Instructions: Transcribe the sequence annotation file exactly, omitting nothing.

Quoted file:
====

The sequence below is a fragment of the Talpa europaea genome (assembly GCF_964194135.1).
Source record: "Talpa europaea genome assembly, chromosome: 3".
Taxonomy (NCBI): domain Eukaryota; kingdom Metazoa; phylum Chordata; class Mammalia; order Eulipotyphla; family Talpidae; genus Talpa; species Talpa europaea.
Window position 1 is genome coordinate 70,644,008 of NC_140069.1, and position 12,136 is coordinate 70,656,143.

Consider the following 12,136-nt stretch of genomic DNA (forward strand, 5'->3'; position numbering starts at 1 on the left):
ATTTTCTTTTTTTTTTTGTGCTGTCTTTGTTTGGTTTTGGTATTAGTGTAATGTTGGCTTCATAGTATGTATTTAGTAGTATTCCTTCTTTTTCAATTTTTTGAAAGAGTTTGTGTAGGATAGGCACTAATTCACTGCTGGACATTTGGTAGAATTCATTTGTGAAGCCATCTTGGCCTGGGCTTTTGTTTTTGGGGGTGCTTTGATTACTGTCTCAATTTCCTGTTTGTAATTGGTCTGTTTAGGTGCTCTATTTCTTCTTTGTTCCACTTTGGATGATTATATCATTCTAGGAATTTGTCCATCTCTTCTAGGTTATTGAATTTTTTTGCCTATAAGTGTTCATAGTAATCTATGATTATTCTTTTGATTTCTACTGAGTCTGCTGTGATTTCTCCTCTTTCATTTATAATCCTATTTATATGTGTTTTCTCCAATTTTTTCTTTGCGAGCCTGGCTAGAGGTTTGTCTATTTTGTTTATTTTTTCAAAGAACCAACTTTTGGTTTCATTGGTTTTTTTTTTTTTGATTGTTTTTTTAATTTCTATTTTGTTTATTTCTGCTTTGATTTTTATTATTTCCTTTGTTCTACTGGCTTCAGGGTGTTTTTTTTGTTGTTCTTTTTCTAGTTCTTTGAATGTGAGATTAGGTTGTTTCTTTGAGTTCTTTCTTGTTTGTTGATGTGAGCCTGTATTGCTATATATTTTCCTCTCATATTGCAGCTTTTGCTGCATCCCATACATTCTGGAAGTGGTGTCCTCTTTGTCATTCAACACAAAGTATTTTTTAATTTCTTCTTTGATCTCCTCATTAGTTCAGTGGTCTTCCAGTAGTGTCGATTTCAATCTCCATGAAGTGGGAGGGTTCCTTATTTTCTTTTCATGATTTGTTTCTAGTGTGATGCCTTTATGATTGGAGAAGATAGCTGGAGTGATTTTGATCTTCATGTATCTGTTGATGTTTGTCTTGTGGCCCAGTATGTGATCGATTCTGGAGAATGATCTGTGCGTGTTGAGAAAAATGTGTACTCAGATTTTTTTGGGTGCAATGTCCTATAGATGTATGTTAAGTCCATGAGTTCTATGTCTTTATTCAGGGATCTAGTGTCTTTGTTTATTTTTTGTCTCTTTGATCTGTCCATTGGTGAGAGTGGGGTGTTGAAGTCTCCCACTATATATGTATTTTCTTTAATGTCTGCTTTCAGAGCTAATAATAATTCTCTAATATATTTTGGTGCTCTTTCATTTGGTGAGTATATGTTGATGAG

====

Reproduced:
The sequence below is a fragment of the Talpa europaea genome (assembly GCF_964194135.1).
Source record: "Talpa europaea genome assembly, chromosome: 3".
Taxonomy (NCBI): domain Eukaryota; kingdom Metazoa; phylum Chordata; class Mammalia; order Eulipotyphla; family Talpidae; genus Talpa; species Talpa europaea.
Window position 1 is genome coordinate 70,644,008 of NC_140069.1, and position 12,136 is coordinate 70,656,143.

Consider the following 12,136-nt stretch of genomic DNA (forward strand, 5'->3'; position numbering starts at 1 on the left):
ATTTTCTTTTTTTTTTTGTGCTGTCTTTGTTTGGTTTTGGTATTAGTGTAATGTTGGCTTCATAGTATGTATTTAGTAGTATTCCTTCTTTTTCAATTTTTTGAAAGAGTTTGTGTAGGATAGGCACTAATTCACTGCTGGACATTTGGTAGAATTCATTTGTGAAGCCATCTTGGCCTGGGCTTTTGTTTTTGGGGGTGCTTTGATTACTGTCTCAATTTCCTGTTTGTAATTGGTCTGTTTAGGTGCTCTATTTCTTCTTTGTTCCACTTTGGATGATTATATCATTCTAGGAATTTGTCCATCTCTTCTAGGTTATTGAATTTTTTTGCCTATAAGTGTTCATAGTAATCTATGATTATTCTTTTGATTTCTACTGAGTCTGCTGTGATTTCTCCTCTTTCATTTATAATCCTATTTATATGTGTTTTCTCCAATTTTTTCTTTGCGAGCCTGGCTAGAGGTTTGTCTATTTTGTTTATTTTTTCAAAGAACCAACTTTTGGTTTCATTGGTTTTTTTTTTTTTGATTGTTTTTTTAATTTCTATTTTGTTTATTTCTGCTTTGATTTTTATTATTTCCTTTGTTCTACTGGCTTCAGGGTGTTTTTTTTGTTGTTCTTTTTCTAGTTCTTTGAATGTGAGATTAGGTTGTTTCTTTGAGTTCTTTCTTGTTTGTTGATGTGAGCCTGTATTGCTATATATTTTCCTCTCATATTGCAGCTTTTGCTGCATCCCATACATTCTGGAAGTGGTGTCCTCTTTGTCATTCAACACAAAGTATTTTTTAATTTCTTCTTTGATCTCCTCATTAGTTCAGTGGTCTTCCAGTAGTGTCGATTTCAATCTCCATGAAGTGGGAGGGTTCCTTATTTTCTTTTCATGATTTGTTTCTAGTGTGATGCCTTTATGATTGGAGAAGATAGCTGGAGTGATTTTGATCTTCATGTATCTGTTGATGTTTGTCTTGTGGCCCAGTATGTGATCGATTCTGGAGAATGATCTGTGCGTGTTGAGAAAAATGTGTACTCAGATTTTTTTGGGTGCAATGTCCTATAGATGTATGTTAAGTCCATGAGTTCTATGTCTTTATTCAGGGATCTAGTGTCTTTGTTTATTTTTTGTCTCTTTGATCTGTCCATTGGTGAGAGTGGGGTGTTGAAGTCTCCCACTATATATGTATTTTCTTTAATGTCTGCTTTCAGAGCTAATAATAATTCTCTAATATATTTTGGTGCTCTTTCATTTGGTGAGTATATGTTGATGAG